Well, it’s been almost a year since my last blog on continual service improvement (CSI), and I really do hope you’ve already passed the getting started phase, but if not – it’s never too late. The very first step I talked about in that blog is writing down a list of what you would like to improve. ITIL® formalizes this list of improvement ideas into what’s called a CSI register, and I want to focus in my blog here on what is needed to keep that register useful.
The CSI register was something new in ITIL V3 but the idea behind it is simple enough: capture all the possible ways that things could be better and choose which ones to actively pursue. It’s a valuable tool, but too often it’s seen as something to be created and then used up – like a project. In fact CSI’s 7-step improvement process can reinforce that idea. We run the 7-step process to generate ideas; that gives us the CSI register, and then we analyze and prioritize those ideas, decide which ones to implement and – hey presto, the magic works – things get better.
“The harder I practice, the luckier I get.”
– Gary Player, professional golfer
At the core of DevOps is learning. And DevOps stands on the shoulders of many giants, with one of those giants being the Toyota Way from which DevOps borrows concepts such as Kata, which helps people, teams, and organizations to improve, adapt, innovate, and achieve whatever they set out to do.
A service level agreement, commonly known as an SLA, is an agreement that outlines the expectations of both sides in a service provider-customer relationship. Importantly for service providers, it’s one of the most effective ways to manage customer expectations and, in turn, your relationship with the customer.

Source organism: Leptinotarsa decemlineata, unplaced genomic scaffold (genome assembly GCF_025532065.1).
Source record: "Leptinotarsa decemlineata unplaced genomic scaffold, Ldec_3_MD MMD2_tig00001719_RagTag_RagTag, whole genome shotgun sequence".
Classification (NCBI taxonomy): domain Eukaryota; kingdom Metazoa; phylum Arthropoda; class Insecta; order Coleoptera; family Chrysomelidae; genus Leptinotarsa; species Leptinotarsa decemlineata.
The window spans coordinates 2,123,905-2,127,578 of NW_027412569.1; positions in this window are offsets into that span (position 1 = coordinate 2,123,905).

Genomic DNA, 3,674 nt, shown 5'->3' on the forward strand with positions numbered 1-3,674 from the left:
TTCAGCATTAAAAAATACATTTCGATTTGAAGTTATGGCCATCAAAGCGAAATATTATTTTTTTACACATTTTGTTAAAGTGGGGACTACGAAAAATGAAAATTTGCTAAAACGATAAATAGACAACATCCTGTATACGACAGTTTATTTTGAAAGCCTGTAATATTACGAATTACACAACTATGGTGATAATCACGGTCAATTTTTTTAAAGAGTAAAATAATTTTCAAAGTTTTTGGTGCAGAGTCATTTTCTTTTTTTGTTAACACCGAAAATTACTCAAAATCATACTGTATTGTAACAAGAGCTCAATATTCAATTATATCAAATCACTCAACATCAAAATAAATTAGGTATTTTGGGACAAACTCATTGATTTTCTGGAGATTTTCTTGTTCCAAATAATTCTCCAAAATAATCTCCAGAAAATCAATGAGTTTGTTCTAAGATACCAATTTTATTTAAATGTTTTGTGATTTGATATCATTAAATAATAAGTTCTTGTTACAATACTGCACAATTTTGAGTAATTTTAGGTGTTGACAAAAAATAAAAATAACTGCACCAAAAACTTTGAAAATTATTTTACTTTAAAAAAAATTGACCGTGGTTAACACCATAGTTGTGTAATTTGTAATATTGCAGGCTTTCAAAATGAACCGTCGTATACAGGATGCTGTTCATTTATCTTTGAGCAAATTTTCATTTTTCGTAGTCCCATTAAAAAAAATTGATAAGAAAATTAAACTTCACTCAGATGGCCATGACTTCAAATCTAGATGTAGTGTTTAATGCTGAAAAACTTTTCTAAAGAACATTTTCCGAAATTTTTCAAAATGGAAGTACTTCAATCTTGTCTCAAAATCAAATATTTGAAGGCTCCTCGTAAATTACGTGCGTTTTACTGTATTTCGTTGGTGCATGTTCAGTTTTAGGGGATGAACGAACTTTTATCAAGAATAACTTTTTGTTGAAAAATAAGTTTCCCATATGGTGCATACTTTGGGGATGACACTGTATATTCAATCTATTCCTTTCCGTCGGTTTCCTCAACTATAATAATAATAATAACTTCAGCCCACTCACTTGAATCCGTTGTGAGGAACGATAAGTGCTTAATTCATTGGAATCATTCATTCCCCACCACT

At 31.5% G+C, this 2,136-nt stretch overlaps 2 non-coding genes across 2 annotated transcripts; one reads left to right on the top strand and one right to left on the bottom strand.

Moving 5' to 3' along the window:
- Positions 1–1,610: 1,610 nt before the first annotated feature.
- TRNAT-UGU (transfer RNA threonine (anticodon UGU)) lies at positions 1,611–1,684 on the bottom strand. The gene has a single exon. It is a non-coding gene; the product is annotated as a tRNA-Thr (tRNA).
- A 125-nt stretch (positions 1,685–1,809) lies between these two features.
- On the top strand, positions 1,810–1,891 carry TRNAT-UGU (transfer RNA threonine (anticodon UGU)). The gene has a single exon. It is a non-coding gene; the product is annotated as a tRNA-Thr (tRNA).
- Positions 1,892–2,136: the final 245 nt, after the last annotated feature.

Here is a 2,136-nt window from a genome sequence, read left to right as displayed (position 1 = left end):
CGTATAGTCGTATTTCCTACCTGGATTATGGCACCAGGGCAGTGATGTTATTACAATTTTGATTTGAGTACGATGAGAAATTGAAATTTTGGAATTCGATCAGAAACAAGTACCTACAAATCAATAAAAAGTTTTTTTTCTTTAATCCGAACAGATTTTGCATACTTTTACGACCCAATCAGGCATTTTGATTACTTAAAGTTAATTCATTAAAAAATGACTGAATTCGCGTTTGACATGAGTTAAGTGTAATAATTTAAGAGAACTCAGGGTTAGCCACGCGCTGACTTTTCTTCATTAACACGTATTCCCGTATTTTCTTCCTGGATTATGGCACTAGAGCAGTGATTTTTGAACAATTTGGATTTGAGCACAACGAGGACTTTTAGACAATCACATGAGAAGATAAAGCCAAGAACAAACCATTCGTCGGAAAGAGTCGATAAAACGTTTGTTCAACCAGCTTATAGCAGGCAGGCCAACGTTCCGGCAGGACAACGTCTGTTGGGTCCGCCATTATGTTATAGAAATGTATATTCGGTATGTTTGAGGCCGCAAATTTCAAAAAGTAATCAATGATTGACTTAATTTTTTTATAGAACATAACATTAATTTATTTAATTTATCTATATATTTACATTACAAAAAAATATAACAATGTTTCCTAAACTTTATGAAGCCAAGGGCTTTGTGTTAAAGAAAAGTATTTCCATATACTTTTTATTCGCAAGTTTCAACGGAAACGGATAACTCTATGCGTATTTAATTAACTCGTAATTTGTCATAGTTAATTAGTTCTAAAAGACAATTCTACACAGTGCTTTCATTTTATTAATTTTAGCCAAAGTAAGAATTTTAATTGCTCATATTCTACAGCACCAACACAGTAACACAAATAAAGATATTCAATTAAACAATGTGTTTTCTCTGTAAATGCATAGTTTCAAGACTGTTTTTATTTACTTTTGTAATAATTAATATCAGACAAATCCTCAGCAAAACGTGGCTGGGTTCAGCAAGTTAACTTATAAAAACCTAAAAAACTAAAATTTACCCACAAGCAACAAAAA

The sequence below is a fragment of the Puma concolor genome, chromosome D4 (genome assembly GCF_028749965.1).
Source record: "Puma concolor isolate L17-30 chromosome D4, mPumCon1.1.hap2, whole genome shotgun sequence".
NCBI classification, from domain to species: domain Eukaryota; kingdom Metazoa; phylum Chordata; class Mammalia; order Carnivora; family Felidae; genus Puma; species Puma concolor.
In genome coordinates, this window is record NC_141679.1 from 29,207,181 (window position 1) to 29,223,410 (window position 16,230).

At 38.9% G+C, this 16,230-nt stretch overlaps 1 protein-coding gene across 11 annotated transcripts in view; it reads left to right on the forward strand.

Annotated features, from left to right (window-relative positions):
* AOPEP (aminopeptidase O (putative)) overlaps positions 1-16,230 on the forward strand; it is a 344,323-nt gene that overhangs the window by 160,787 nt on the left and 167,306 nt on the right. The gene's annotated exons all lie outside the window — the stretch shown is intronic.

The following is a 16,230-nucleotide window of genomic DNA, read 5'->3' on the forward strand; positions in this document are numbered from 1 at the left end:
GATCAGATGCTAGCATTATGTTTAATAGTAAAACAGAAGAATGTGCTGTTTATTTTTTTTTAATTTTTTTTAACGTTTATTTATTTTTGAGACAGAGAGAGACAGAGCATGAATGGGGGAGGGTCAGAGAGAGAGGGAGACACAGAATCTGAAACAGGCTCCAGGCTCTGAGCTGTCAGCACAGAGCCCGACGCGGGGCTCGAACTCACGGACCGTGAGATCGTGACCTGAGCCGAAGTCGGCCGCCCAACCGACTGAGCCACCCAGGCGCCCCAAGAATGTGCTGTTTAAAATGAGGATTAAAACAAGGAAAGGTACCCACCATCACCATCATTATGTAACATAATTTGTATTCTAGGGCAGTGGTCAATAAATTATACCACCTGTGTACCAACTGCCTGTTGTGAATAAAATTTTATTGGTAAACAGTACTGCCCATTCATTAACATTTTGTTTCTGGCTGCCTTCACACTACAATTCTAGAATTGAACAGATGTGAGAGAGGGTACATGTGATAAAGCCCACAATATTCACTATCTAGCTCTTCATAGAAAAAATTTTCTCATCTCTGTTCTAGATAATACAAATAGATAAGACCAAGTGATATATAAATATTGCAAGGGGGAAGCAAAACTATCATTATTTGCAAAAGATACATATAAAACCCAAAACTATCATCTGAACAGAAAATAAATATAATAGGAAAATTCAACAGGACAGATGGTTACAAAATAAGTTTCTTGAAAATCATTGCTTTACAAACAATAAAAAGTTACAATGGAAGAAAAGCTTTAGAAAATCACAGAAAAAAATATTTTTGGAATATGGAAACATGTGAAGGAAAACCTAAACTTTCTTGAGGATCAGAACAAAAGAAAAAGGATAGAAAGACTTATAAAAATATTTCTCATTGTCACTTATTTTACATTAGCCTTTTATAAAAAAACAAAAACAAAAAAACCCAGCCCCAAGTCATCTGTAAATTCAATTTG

Yet it’s not uncommon for IT professionals not to use them within their IT organization as they don’t know they exist, how valuable they are, and above all else how to create and use them.
So let me take you on a whistle-stop tour of SLAs to help you to better understand what they are and to realize their value to you as an IT service management (ITSM) professional. Then I’ll finish up by sharing some quick tips that will help to make them a reality in your business.
IT service management (ITSM) is constantly evolving, and over the 20 or so years that the term has been in common use, the scope has grown and spread considerably. The initial tight operational focus of the early ITIL® days has spread to address strategy and design as mainstream ITSM topics. Ongoing efforts are being made to combine ITIL with initiatives like DevOps to strengthen and broaden the value delivered to organizations.
This is all good stuff, and proper progress; but now and again it is good to recall that this brave new world must be built on solid ITSM foundations. Despite (or maybe because of) the years of progress, we need to make sure we get those basics right, so it is worthwhile looking back at some original concepts and confirm we still use them as a basis for our core ITSM approach.
The heart of any IT service management (ITSM) program is the need to add value to business operations – to make the business more effective and efficient, and a better proposition and experience for the customer. And all this needs to be done through the best use of technology and the services built around it.
But people capabilities, and actions, are involved in service delivery too and it thus stands to reason that a core activity for any ITSM practitioner is to know how they, and the team they work in, add business value. This not only better propels the ITSM value proposition outwards, to business colleagues, but also inwards to the IT department in terms of the required capabilities of all ITSM pros.
Of course the required capabilities might be different across companies and their IT organizations, but here, in this blog, I list for you seven core capabilities, and the associated activities, that you as an ITSM practitioner should be delivering against, in order to add business value.